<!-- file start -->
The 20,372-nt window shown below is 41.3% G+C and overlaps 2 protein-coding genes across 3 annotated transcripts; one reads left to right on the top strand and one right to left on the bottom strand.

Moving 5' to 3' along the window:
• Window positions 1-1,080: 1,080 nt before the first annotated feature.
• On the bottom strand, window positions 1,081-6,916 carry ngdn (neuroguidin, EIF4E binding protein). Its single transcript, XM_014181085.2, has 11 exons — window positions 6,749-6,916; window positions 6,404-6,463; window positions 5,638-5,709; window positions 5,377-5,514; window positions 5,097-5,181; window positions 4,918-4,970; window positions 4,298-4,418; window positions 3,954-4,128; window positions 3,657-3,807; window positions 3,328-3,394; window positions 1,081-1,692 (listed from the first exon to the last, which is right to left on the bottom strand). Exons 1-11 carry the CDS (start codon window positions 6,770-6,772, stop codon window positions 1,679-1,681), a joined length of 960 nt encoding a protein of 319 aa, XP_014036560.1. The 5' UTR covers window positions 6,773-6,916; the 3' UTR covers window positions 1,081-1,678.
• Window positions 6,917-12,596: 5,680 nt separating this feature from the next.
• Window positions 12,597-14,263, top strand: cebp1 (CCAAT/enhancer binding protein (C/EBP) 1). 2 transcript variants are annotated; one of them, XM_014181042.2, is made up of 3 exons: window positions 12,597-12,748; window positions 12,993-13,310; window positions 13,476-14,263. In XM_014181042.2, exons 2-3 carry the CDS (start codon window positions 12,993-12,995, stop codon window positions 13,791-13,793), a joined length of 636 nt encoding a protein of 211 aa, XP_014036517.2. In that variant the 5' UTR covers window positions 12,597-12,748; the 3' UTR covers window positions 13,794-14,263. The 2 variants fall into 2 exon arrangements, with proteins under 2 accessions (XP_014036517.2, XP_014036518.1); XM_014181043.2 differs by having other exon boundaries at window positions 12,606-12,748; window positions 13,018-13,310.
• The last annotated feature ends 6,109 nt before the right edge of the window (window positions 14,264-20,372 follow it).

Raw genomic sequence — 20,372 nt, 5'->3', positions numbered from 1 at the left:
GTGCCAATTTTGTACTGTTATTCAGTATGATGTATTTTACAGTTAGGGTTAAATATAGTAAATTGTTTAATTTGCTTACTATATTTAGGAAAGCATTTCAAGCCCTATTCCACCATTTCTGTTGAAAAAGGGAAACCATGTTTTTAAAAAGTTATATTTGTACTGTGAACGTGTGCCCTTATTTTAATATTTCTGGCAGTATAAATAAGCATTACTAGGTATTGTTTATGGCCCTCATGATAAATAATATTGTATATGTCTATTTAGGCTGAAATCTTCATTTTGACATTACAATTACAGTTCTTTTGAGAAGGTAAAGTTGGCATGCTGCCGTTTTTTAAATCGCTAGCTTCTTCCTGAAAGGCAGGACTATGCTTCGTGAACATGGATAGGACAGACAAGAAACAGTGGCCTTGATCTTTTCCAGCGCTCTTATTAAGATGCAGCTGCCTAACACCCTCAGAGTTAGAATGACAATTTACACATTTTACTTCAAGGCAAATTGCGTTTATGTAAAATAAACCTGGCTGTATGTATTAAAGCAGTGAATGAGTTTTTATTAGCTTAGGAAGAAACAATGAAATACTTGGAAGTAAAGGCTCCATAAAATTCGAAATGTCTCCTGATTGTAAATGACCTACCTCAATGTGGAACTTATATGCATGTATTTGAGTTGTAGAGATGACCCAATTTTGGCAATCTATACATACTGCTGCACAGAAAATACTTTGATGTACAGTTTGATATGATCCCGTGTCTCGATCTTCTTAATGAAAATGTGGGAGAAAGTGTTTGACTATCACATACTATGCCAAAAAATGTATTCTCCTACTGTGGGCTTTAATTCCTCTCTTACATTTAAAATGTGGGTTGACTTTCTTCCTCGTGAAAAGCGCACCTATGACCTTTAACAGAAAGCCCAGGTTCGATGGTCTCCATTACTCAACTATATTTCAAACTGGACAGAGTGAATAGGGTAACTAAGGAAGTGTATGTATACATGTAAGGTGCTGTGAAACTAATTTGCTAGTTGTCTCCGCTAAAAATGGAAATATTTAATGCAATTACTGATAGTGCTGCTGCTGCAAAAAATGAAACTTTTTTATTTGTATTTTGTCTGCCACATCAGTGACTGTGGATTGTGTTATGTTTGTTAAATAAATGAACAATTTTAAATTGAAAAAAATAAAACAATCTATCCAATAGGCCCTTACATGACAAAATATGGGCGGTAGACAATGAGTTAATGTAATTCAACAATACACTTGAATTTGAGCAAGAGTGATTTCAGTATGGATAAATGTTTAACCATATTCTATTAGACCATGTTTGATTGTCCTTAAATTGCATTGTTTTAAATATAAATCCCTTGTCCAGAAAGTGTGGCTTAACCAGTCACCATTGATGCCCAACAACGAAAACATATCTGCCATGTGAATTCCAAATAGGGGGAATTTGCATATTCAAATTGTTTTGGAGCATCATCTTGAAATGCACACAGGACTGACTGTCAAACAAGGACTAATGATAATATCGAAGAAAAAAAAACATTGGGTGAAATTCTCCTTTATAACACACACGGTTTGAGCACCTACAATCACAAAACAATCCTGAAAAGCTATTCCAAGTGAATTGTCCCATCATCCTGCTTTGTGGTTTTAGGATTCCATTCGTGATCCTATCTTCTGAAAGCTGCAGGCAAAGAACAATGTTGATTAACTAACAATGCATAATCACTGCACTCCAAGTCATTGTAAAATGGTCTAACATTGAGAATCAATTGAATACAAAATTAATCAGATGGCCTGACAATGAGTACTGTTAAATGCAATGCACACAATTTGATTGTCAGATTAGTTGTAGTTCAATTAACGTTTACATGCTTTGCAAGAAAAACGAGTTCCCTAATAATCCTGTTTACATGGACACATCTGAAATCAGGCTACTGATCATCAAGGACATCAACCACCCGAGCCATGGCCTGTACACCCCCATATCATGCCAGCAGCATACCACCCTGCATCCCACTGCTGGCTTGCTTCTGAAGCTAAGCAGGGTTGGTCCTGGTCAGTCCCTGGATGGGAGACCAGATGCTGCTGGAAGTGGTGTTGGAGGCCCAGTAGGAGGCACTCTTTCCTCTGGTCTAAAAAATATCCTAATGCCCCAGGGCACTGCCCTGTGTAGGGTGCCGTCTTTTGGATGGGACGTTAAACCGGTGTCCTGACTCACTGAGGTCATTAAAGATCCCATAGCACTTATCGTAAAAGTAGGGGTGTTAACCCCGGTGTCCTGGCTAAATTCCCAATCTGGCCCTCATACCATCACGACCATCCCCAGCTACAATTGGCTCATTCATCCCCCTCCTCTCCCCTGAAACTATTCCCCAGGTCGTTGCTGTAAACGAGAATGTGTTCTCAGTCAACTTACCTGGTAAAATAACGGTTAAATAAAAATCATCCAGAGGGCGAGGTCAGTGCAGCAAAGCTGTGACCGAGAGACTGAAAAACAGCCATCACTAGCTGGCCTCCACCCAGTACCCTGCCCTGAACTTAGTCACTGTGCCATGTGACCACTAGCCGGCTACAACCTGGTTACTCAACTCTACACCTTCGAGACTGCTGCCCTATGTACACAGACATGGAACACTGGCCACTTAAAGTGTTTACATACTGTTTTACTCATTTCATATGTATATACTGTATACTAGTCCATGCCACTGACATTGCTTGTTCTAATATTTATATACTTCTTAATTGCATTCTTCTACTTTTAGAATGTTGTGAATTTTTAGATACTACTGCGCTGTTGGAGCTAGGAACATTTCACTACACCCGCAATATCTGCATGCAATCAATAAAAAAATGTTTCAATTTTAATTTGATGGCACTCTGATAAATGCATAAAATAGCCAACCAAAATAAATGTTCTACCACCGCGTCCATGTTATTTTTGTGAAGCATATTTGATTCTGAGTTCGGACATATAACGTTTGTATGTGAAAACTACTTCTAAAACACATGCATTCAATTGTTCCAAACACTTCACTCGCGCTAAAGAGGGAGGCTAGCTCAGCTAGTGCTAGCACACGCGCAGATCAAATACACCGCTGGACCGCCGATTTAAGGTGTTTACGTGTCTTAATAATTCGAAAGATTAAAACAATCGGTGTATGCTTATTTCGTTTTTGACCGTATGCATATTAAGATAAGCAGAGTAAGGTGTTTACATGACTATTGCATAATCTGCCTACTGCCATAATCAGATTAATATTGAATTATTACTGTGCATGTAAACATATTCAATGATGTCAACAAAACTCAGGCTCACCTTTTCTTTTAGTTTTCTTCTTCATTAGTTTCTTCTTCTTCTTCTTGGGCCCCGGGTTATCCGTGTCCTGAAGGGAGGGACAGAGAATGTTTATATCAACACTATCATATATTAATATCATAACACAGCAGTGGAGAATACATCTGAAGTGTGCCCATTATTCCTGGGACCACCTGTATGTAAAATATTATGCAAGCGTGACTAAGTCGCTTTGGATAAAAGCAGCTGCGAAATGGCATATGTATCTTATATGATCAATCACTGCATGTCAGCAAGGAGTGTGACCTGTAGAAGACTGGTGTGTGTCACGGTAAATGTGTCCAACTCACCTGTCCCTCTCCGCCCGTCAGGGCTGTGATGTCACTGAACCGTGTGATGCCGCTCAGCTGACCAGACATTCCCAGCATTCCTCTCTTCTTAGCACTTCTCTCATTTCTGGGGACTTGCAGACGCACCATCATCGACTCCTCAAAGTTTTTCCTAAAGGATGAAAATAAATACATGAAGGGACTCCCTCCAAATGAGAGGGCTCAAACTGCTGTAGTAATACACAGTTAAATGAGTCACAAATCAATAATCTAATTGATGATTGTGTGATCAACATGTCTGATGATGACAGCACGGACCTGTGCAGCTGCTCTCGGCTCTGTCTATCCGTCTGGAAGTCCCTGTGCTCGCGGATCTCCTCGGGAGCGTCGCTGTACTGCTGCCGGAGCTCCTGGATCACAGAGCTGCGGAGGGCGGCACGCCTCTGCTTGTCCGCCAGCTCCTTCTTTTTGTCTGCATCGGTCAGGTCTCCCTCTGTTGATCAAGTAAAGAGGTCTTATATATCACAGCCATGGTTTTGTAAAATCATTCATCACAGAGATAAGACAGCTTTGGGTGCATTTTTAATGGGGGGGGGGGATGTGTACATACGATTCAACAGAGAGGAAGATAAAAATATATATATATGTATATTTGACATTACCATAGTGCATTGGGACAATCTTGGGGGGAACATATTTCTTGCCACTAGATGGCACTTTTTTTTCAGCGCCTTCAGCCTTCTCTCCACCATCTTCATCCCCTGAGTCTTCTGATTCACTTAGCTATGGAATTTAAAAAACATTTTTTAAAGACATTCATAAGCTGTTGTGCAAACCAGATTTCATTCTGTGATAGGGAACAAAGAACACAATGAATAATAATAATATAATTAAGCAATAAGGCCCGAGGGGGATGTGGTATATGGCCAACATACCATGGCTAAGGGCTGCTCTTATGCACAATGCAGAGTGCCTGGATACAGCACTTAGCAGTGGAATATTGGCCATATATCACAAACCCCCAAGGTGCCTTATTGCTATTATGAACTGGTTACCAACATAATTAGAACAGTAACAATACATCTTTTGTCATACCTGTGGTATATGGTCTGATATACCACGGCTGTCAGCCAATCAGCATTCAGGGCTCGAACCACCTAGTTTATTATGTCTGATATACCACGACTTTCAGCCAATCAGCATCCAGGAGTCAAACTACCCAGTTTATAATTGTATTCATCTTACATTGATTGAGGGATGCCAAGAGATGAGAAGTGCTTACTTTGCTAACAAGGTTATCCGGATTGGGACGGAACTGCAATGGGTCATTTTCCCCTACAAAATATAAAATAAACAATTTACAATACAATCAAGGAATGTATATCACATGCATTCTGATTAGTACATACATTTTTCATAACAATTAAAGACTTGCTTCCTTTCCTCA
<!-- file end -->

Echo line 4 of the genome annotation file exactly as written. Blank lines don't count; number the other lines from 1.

• On the bottom strand, window positions 1,081-6,916 carry ngdn (neuroguidin, EIF4E binding protein). Its single transcript, XM_014181085.2, has 11 exons — window positions 6,749-6,916; window positions 6,404-6,463; window positions 5,638-5,709; window positions 5,377-5,514; window positions 5,097-5,181; window positions 4,918-4,970; window positions 4,298-4,418; window positions 3,954-4,128; window positions 3,657-3,807; window positions 3,328-3,394; window positions 1,081-1,692 (listed from the first exon to the last, which is right to left on the bottom strand). Exons 1-11 carry the CDS (start codon window positions 6,770-6,772, stop codon window positions 1,679-1,681), a joined length of 960 nt encoding a protein of 319 aa, XP_014036560.1. The 5' UTR covers window positions 6,773-6,916; the 3' UTR covers window positions 1,081-1,678.